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Group Training: What’s good for the goose may not be good for the gander.

As Summer approaches in the northern hemisphere, athletes will begin to take advantage of nicer weather and look for opportunities to train outdoors, often with others. For the past two seasons, primarily during warmer weather, I occasionally encounter a relatively large group of cyclists at some point during my Saturday long ride. The group’s size fluctuates from week to week, is comprised primarily of tri bike riders, and varies in ability level from beginner to experienced. Often, I will see them numerous times on a ride as they routinely stop to take breaks, let stragglers catch up, and who knows what else. Their group riding skills leave much to be desired also, as they regularly ride three or more abreast, and overlap wheels while riding in the aero position.

After observing what I refer to as the “peloton” in action over an extended period, I got to know a few of the regular participants and they provided me with some basic information on how the group functioned. Some participants were registered for a Fall Ironman or 70.3 event together, and therefore were training together for the same events. Other participants were training with the group because they wanted to train with stronger riders to improve their own abilities. A smaller contingent joined in on the fun because they were convinced that the group must certainly be a legitimate way to train for Ironman or 70.3 events, as almost everyone in the group was wearing official Ironman apparel. I say that in jest, but not really.

The “peloton” phenomenon is not unique to my neck of the woods. It is a common occurrence, and can be found in swimming and running circles as well. Why? Because misery loves company, birds of a feather flock together, and all those other catchy phrases that explain our need to congregate. Should we avoid being lured into group training at all costs, or should we seek out opportunities to share our suffering with others? The answer is yes, and yes.

Let’s begin with the perceived benefits of group training for individual sports. You get to socialize with people who have similar interests, while improving your health and well-being at the same time. Sometimes it seems easier to complete an arduous task when you aren’t doing it alone. You tell yourself that if others can do it, so can you. You also get to experience competition in the practice setting. Have you ever done a high intensity group run workout where you are just hanging on for dear life, but you won’t quit because you know that you are just as strong as the person running next to you, and if they can do it, so can you? Afterwards, you experience a feeling of euphoria, along with a heightened sense of self confidence that leads to numerous fitness breakthroughs shorty thereafter. In this case, the competitive nature often associated with group workouts pushed you to another level of performance. The group provides motivation for you to train.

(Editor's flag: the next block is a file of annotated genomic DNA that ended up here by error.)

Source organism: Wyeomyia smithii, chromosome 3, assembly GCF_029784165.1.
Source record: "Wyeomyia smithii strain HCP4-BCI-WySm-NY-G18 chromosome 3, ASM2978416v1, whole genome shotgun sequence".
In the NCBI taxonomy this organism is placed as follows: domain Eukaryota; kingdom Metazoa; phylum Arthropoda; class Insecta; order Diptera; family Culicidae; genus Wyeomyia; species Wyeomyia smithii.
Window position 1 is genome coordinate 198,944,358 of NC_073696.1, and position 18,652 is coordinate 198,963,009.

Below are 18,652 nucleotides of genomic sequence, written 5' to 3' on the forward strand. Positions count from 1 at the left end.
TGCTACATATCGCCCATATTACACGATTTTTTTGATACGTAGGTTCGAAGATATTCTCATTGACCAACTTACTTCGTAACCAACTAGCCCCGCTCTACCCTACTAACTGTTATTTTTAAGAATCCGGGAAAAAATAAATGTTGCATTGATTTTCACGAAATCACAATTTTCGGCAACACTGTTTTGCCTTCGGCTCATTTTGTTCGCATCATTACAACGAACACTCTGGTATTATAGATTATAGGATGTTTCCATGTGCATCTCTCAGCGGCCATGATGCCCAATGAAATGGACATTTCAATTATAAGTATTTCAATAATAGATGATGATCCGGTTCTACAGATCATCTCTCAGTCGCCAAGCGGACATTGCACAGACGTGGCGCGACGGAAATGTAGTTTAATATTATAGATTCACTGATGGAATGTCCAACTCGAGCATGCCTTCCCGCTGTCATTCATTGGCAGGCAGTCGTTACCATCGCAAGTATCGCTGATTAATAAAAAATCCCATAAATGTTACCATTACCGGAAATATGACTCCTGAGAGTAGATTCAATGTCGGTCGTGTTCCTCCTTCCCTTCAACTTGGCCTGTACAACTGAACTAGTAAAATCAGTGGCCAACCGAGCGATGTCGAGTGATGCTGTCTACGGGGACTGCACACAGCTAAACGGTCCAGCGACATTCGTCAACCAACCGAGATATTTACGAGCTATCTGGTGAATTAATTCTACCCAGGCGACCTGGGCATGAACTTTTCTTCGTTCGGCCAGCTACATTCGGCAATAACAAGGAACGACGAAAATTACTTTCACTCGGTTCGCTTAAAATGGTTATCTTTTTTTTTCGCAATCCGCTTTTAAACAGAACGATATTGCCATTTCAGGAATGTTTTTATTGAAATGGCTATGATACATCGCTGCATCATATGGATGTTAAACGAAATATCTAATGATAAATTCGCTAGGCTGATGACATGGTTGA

Hold on! You spent $5,000-10,000 on a new bike during the off season and you need MOTIVATION to train? What was your motivation to buy the bike? Ok then, maybe you believe the group holds you accountable to your promise of participating in a specific event with them, and you don’t want to let them down. The accountability factor mostly works best with weaker and/or less committed athletes who may be new to the sport. The stronger, more experienced athletes are usually highly disciplined and require no extrinsic motivation or accountability to follow their structured training plans.

Peer pressure works with adults just as it does with teenagers, but not as much with self-absorbent competitive triathletes who have tasted success and are laser-focused on doing anything necessary to taste it again. The answer to whether one should venture into group training is contingent on the specific training needs of the athlete, and the specific training opportunities offered by the group. In short, the answer is specificity.

You are what you train to be. If you want to be a football player, then you need to practice playing football. In sport, training must be matched to the requirements of the sport to elicit the desired performance on game day. A coach’s job is to design training so that it addresses the individual needs of the athlete. When athletes fail to execute their scheduled workouts, they short-circuit their desired fitness gains. This is what happens with group training when it doesn’t meet the specific needs of the individual athlete. It becomes random training.